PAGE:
A SHORT SKETCH CONCERNING JAMES PITTMAN AND HIS SON, HON. GREEN PITTMAN, AND THE UNVEILING OF THE BRONZE MARKER TO THEIR MEMORY.

James Pittman, born in Amelia County, Virginia, March 4, 1756. was the 4th child of John and Mary (Rowe) Pittman, who came from Buckingham County, Virginia to Edgefield Dist., S.C., and later to Georgia prior to 1770.

Tradition says the Pittman family, this line, came from Wales. Pittmans have been among the first settlers in all 13 colonies; one is listed among the dead in Virginia in 1623.

James Pittman, with his father, John Pittman, and four brother, Buckner, John Jr., Phillip and Timothy, were soldiers in the Revolutionary War, where James Pittman rose to the rank of Lieutenant. When Georgia fell into the hands of the British, James Pittman returned to Virginia, where he met and married Martha Taylor. July 5th, 1781. She was the daughter of James and Nancy (Owens) Taylor, of the same lineage of President Zachary Taylor. They returned to Georgia, September 1788. Their three children were born in Virginia. Old letters, land grants, etc., prove that James Pittman owned large tracts of land in Franklin Co. which in 1796 became a part of the new County, Jackson, and in 1812 that portion where he lived was made part of another new county, Madison. He also owned a large tract of land in Wilkes Co. The old home once stood in sight of this spot, but was burned many years ago.

James Pittman did not retire to private life after the war, but took an active part in the affairs of his state. He was a delegate from Jackson Co. to the convention of 1795. The Convention which referred the question of repudiating the sale of the Yazoo land to the succeeding Legislature, and made provision for the Convention of 1798. He represented Jackson Co. in that Convention, of which George Smith, Historian says, "Was the largest and ablest that ever assembled in Georgia. They formed the Constitution that was not materially changed until after the War between the States."

He was appointed Judge of the Inferior Court of Jackson County, June 21st, 1796, by Gov, Jared Irwin, at that time a position of honor and distinction. He was a Justice of the peace in 1798, He was commissioned by Gov. Jared Irwin, Oct. 13th, 1798, as Captain in the Jackson Co. Militia. In 1799, Gov. James Jackson appointed him Judge of the Inferior Court, where he served until that part of Jackson County was cut into Madison in 1812, He represented Jackson County in House of Representatives in 1797-98-99. Was made a commissioner for the Jackson County Academy February 11, 1797, and in 1603. December 9th, was made Commissioner for the joint Academy of Clarke and Jackson Counties. Was a member of the Convention of 1633, from Madison Co., which met to reduce the members in the General Assembly. Was made Commissioner of Madison County Academy November 6th, 1812, represented Madison County in Legislature several terms. Pittman's Militia District in Madison County was named for him. He died December 25th, 1850, 94 years old, honored and respected by all. He and his wife reared a family of 13 children, whose descendants are now scattered all over the south and west.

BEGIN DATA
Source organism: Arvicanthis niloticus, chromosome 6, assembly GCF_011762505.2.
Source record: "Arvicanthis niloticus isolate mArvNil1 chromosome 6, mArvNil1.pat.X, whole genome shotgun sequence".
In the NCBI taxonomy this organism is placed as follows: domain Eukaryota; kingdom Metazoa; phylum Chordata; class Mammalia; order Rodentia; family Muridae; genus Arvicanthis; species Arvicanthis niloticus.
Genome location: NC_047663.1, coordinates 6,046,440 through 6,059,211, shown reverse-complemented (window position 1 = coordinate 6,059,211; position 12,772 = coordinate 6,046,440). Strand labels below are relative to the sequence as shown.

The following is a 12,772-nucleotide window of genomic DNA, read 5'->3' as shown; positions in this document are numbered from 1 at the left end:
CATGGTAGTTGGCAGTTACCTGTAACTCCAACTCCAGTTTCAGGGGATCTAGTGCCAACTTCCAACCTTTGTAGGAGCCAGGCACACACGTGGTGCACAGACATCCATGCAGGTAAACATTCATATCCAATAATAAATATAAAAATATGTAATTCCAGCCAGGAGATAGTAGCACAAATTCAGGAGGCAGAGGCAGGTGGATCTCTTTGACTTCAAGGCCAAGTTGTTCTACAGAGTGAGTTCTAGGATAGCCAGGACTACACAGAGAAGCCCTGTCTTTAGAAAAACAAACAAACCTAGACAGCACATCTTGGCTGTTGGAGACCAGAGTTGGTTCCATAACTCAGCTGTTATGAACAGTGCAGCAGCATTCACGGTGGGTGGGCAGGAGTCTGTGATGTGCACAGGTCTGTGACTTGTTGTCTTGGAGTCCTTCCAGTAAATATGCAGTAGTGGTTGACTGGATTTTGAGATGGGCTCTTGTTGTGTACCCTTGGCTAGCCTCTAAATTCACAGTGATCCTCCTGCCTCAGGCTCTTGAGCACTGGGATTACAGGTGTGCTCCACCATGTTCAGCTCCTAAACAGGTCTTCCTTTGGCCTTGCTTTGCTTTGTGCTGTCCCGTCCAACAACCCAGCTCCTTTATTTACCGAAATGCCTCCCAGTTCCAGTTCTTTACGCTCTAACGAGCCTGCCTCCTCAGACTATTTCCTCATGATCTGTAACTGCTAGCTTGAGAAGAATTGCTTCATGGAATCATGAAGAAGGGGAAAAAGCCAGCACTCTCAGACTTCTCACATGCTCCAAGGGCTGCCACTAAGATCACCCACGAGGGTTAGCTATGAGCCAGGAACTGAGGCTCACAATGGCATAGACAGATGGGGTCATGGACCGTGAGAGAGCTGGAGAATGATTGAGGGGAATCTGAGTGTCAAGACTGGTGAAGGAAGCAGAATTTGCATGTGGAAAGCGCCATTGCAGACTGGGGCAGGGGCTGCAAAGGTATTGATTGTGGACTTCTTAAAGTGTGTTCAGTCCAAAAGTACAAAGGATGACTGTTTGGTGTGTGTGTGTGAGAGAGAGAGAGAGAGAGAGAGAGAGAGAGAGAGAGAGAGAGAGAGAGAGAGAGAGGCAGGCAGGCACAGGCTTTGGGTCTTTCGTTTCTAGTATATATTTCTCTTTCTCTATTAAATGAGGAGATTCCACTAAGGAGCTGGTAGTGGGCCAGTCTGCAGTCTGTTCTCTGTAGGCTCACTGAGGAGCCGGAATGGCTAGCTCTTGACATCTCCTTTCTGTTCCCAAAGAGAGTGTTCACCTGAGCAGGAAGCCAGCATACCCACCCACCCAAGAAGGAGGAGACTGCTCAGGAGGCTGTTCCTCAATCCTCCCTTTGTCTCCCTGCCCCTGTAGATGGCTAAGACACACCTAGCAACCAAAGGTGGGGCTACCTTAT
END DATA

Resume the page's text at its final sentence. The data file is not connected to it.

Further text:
His grave which we have marked today with the Bronze Marker of the U.S. Daughters of 1812 is also marked with the Government Marker of the Revolutionary War. This was secured through the efforts of two of his great-granddaughters, Mrs. J. H. Hardwick, Cleveland, Tenn., and Mrs. C. K. Henderson, in 1912. The stone wall was built by the family slaves. Martha Taylor Pittman, wife of James Pittman, died in May 1850; during that summer James Pittman had his slaves build this rock wall enclosing her grave and that of his daughter Martha and her husband, Abner Wells. This marker was not properly set in cement in 1912, and some years later, William Owen Davis (My great Uncle) of Gainesville, Texas, a great-grandson of James Pittman, visited the cemetery, seeing that the wall was falling to pieces and that his great- grandmother's grave was unmarked, he generously and lovingly procured a marker for her grave, at his own expense, A year later he returned to Georgia had the marker placed over the grave of Martha Pittman, and the Government Marker for James Pittman cemented, the wall reset and firmly cemented. The family owe a debt of gratitude to William Owen Davis for this service.

JOHN GREEN PITTMAN

John Green Pittman was a son worthy of his sire. Born in Virginia October 2nd, 1782, coming to Georgia with his parents in September 1788. He grew to manhood and married Mary Moore, January 24, 1804, dying, October 7th, 1873, leaving a large family. like his father he too was active in the affairs of his country and state.

He represented Jackson County in the Convention of 1853. In the House of Representatives from Jackson County in 1833-34-35-36. He was Judge of the Inferior Court of that County from 1835-36-37. Was Ordinary of the County 1853-59, Was a delegate from the County to the secession Convention in 1861.

He was Major in the 53rd Battalion, Georgia Militia from February 15th, 1810 to June 23rd, 1814, when he was made a Lt. Col. He was a man of prominence in his county and had large property investments.

[NOTE: This document was apparently a talk given at the laying of bronze markers on the tombs of these Pittmans.]